More Things
Minnesota State Capitol (mnprairieroots.wordpress.com).
by Tony Petrangelo
Aug 2, 2012, 8:00 AM

Which primary races are for real?

With the pre-primary campaign finance deadline now passed we get to take our first look at how the legislative races in the state are starting to shape up.

Before I get too much into that though, I think the first thing worth looking at is the fundraising by legislative candidates who will be running in primary elections on August 14th in an effort to determine which races are really for real, as opposed to some dude (or dudette) who filed for the hell of it.

I’ll start in the Senate today and move onto the House next week.

The Real Senate Primary Races

SD1 – GOP Primary

Steve Nordhagen v. Jual Carlson

While Jual Carlson is a perennial candidate at this point, that didn’t stop him from spending more than twice as much as his GOP endorsed rival Steve Nordhagen this year. And while Nordhagen still has to be considered the favorite, I wouldn’t be surprised to see Carlson make a decent showing.

That said, I don’t throw around the “perennial candidate” label lightly, but it’s a label that certainly applies to Carlson and it’s very rare for such a candidate to actually win.

SD10 – DFL Primary

Taylor Stevenson v. Anne Marcotte

DFL endorsed candidate (and 2010 Senate nominee) Taylor Stevenson raised more money and has more cash on hand, but has spent about the same as his primary opponent, Atkin County Commissioner Anne Marcotte.

This race is tough to handicap, Stevenson appears to be the favorite, but I’m not sure it’s a large advantage.

SD17 – DFL Primary

Lyle Koenen v. Larry Rice

This will be Senator Lyle Koenen’s second primary election battle this year, he won a special election and the primary the preceded it, for the district 20 senate seat in April.

Larry Rice was the DFL nominee against Joe Gimse in 2010 and looks poised to face him again this cycle as he’s crushed Koenen in fundraising so far, raising twice as much as the now incumbent Senator.

The disparity is even greater in individual contributions, a measure that gives a little bit of insight into the level of enthusiasm a candidate can generate. Given that Larry Rice has raised three times more in individual contributions, it appears as though he’s generating more support right now.

If I was a betting man (who are we kidding, I am most certainly a betting man) my money right now would be on Larry Rice.

SD33 – GOP Primary

Connie Doepke v. David Osmek

While Representative Connie Doepke has raised a lot more than her opponent David Osmek, he has raised enough to not completely get blown out of the water. He’s also the party endorsed candidate, so he’s got that going for him.

It’s hard for me not to see Osmek not being competitive in the primary and would even go so far as to say that he’s probably a coin flip to win.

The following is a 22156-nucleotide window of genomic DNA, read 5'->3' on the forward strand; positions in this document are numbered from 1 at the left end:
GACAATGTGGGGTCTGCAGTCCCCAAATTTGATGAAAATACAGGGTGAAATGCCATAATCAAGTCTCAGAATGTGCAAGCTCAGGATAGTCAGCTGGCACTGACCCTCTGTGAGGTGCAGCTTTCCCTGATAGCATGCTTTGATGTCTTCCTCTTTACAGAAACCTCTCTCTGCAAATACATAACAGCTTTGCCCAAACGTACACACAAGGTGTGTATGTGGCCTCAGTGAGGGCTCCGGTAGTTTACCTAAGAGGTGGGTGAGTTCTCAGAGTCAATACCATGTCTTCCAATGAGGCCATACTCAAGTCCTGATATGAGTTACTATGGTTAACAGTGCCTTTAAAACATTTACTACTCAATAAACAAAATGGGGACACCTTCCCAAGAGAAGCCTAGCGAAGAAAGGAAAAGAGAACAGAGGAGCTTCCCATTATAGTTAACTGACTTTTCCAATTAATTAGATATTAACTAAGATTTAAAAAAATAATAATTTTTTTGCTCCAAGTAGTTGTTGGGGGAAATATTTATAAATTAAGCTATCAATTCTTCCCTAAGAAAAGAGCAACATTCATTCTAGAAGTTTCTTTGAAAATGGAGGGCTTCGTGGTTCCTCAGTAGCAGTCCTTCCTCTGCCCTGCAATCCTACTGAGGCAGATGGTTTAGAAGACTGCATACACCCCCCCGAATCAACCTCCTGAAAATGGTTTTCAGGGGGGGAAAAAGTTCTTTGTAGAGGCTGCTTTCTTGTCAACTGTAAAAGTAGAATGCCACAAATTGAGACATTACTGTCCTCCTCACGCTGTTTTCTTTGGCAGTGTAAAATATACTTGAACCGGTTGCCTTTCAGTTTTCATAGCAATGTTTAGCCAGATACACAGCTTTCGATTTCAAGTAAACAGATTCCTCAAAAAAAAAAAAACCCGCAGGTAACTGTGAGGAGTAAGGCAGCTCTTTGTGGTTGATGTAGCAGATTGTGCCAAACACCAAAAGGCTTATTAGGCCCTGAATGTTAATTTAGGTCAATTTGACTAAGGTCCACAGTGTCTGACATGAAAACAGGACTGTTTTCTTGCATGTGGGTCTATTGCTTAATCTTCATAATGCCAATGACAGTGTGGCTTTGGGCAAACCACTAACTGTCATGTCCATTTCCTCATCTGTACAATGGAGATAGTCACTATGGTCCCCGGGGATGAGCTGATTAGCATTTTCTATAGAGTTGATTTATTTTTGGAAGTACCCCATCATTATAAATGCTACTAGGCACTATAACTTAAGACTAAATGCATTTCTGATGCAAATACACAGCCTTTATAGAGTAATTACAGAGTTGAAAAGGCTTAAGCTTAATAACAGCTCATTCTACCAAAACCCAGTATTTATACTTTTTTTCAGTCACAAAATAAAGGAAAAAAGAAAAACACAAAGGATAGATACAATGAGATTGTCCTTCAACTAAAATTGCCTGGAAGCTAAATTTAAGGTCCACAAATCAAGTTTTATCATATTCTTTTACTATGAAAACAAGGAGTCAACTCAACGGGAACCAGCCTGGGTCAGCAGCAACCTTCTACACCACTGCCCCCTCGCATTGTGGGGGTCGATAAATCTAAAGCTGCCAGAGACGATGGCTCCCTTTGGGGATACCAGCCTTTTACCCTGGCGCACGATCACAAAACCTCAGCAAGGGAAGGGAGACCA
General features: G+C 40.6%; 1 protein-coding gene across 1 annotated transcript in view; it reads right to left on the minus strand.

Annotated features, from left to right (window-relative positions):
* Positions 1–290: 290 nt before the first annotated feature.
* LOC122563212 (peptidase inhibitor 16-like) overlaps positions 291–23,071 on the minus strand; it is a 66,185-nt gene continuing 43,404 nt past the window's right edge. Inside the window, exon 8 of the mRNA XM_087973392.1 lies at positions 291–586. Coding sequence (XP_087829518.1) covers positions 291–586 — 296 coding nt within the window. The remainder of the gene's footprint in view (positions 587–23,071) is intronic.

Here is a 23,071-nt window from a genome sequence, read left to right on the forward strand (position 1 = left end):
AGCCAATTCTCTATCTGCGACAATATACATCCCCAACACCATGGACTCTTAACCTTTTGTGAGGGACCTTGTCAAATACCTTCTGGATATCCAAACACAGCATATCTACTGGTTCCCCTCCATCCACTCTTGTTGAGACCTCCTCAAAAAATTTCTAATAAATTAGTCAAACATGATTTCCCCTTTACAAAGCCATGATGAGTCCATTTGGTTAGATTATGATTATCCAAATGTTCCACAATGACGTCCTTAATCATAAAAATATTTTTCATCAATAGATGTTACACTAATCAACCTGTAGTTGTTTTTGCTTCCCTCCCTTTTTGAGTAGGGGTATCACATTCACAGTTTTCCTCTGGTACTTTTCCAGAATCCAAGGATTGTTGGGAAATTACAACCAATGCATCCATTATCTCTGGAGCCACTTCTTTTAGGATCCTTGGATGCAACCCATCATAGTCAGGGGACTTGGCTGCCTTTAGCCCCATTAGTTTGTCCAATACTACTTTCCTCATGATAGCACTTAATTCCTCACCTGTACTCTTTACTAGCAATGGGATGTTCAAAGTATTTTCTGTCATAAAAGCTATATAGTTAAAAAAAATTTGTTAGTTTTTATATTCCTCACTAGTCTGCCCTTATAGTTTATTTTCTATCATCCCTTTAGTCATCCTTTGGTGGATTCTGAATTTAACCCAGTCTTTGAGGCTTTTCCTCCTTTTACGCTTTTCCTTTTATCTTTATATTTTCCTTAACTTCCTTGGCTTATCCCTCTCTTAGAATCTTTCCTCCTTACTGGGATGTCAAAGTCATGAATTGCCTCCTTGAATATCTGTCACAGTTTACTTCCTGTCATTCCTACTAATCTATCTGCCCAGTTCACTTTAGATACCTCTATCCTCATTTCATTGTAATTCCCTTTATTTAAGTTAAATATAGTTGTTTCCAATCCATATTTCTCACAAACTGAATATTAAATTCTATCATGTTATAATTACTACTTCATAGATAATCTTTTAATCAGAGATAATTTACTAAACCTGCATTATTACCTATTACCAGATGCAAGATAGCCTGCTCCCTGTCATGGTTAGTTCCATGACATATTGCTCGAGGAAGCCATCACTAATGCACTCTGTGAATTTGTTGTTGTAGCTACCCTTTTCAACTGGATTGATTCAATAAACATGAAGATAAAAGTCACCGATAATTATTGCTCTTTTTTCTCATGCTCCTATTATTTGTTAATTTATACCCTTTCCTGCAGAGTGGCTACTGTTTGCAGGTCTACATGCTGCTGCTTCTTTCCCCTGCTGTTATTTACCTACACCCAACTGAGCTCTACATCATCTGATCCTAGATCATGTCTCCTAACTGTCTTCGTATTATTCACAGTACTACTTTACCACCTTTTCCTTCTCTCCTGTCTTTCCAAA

SD47 – GOP Primary

Julianne Ortman v. Bruce Schwichtenberg

Bruce Schwichtenberg has raised some money, but not even close to enough to be competitive with a fundraising machine like Julianne Ortman who should win the nomination easily.

SD57 – DFL Primary

Greg Clausen v. Mike Germain

Former Rosemount High School Principal Greg Clausen is the DFL endorsed candidate in this race and has raised and spent more than twice that of his opponent, 2010 SD37 DFL nominee Mike Germain whose principal source of campaign money has come from a $5,000 personal loan.

Clausen is clearly the favorite.

SD67 – DFL Primary

Foung Hawj v. Tom Dimond v. Robert Humphrey

The second annual SD67 primary scrum will be less convoluted than in 2010, when nine (!) candidates were involved, with the winning candidate, retiring Senator John Harrington getting 31%.

Foung Hawj was in that race too, finishing lumped together with five other candidates at around 10%. The vote totals of the four Hmong candidates in that race add up to over 40%, which should be plenty to win in a three way contest if Hawj can consolidate those voters.

There’s plenty of evidence that he has done that, as he’s destroying his opponents in fundraising, raising almost twice as much as Tom Dimond and Robert Humphrey combined. Given that, I would be surprised if Hawj doesn’t surpass 50% of the vote and win easily.

All The Senate Primary Races

Below is an embedded Google spreadsheet containing all of the fundraising info for those competing in DFL Senate primaries.

Note: For a candidate who’s cells contain an “X” they don’t have a campaign committee registered with the CFB. In others words, they are not serious candidates. Those who’s cells contain a “N/A” they have a committee registered, but there are no fundraising reports yet posted to the CFB site.

And here is the same spreadsheet, but for those candidates competing in GOP primaries.

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